Foreign countries balk at paying Net overseer
$1.35 million to maintain regional Web domains
MARINA DEL REY, Calif. (AP) -- The international agency that oversees
Internet addresses is having trouble collecting on its bills.
The Internet Corporation for Assigned Names and Numbers, which the U.S.
Commerce Department put in charge of overseeing online addresses two years
ago, is trying to charge a fee for maintaining online suffixes for regional
operators within its root servers. Those root servers function as the
master directories of the Internet.
But unease among operators of region-specific suffixes, such as .uk for
the United Kingdom and .to for Tonga, has cast ICANN's future into doubt.
Before ICANN took over, the regional operators got the services free from
the U.S. government.
''Our accounting department has a general policy of refusing to pay bills
from firms with whom we have had no dealings,'' said Eric Gullichsen,
whose company operates Tonga's domain.
The problem has thrown ICANN's budget into doubt. Independent auditors
said there was no evidence ICANN will get the $1.35 million it is counting
on from regional operators.
Regional operators keep lists of domain names registered under their country's
suffixes. For Web browsers to find them, the suffixes must be entered
into a database kept on a root server.
Those root services used to be handled by the U.S. government, but ICANN
is in the process of absorbing the functions. Because ICANN is self-supporting,
it is also looking to those operators for about a third of its operating
costs, now at about $4 million a year.
Some regional operators are questioning whether they are subsidizing tasks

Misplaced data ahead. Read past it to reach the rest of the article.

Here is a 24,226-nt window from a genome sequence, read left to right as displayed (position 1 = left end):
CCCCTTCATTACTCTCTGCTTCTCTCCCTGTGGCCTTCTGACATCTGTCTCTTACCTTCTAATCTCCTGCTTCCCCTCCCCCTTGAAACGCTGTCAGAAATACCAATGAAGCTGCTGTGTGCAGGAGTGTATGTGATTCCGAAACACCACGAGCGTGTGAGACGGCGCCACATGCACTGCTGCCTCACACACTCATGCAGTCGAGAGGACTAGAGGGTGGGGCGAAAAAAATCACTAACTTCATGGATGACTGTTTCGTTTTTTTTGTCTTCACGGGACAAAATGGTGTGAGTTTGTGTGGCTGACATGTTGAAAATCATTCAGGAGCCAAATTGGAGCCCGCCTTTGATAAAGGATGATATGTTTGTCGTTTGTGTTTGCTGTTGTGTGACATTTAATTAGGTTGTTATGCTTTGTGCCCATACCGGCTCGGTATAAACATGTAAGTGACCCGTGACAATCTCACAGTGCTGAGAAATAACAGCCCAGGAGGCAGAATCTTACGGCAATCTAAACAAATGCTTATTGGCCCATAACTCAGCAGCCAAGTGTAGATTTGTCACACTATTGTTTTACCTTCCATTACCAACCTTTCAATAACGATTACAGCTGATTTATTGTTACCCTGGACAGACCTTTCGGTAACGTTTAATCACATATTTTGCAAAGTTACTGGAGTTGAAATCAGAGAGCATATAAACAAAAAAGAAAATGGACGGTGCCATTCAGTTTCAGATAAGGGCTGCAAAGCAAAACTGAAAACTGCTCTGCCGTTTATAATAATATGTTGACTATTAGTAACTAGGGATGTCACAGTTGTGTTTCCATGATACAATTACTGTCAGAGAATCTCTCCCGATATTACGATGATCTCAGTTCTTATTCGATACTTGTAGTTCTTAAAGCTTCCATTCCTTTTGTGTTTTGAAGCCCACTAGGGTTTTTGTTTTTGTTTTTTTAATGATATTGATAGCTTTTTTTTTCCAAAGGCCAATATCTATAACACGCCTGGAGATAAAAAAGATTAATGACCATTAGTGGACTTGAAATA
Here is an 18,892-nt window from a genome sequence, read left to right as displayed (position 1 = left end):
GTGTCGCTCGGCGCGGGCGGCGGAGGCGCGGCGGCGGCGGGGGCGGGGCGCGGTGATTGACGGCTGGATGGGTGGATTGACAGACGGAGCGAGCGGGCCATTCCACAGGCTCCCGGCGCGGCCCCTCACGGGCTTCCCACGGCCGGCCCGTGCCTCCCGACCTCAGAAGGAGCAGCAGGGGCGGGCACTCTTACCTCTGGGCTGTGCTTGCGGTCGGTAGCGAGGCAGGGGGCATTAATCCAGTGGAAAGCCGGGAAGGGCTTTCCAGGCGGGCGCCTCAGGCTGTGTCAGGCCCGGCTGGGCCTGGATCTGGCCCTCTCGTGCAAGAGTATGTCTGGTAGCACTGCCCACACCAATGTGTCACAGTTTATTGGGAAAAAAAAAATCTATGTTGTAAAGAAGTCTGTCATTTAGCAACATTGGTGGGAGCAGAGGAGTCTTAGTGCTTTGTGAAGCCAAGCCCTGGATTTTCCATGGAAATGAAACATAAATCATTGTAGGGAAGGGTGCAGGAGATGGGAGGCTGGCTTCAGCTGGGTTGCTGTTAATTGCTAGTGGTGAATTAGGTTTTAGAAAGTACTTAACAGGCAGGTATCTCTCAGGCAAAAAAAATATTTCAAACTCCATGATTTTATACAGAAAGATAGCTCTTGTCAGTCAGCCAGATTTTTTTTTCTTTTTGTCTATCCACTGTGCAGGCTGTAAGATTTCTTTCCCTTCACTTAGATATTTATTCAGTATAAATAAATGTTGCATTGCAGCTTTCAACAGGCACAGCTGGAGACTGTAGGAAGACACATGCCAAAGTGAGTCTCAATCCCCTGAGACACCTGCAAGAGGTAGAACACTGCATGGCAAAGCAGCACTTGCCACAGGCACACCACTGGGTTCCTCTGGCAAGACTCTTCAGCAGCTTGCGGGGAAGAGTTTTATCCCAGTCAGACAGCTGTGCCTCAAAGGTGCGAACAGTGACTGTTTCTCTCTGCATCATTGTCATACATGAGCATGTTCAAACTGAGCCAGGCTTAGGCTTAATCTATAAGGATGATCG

beyond entering names.
Peter Dengate Thrush, chairman of the Internet Society of New Zealand,
threatened ''to look elsewhere for root service,'' a move that could create
an alternative Internet.
ICANN has clout in determining domain name suffixes and other addressing
matters solely because most computers worldwide now use the 13 root servers
sanctioned by ICANN.
Thrush, who serves on ICANN's country-code administrative committee, said
regional operators would be willing to collectively pay $35,000 to $50,000
for one ICANN staff member to maintain the list of 244 regional suffixes.
ICANN has about 10 staff members.
''Clearly there's a big gap between that fee ... and the $1.35 million
that ICANN is expecting,'' Thursh said.
Some operators have made interim payments on a voluntary basis while they
negotiate formal contracts with ICANN. Andrew McLaughlin, ICANN's chief
policy officer, said progress has been slow.
Mike Roberts, ICANN's chief executive, blamed the regional operators for
being unable to agree among themselves on who should pay how much.
He said countries like Tuvalu, which has the domain name .tv, are marketing
their suffixes worldwide and should be treated like commercial entities.
Michael Froomkin, a University of Miami law professor who follows ICANN,
said that while the organization may have no legal basis for collecting
fees, regional operators may want to pay simply to pry the Internet naming
system from the U.S. government.
But ICANN still has ties to the United States. Although most of ICANN's
board members come from other countries, ICANN still reports to the U.S.
Commerce Department, and its staff members work in Marina del Rey. The
government has no plans to let go until the payment matters are fully
Officials from ICANN have focused recently on reviewing applications for
new domain name suffixes to join .com, .net and .org. The ICANN board
selected seven Thursday: .aero, .biz., .coop, .info, .museum, .name and
Copyright 2000 Associated Press.
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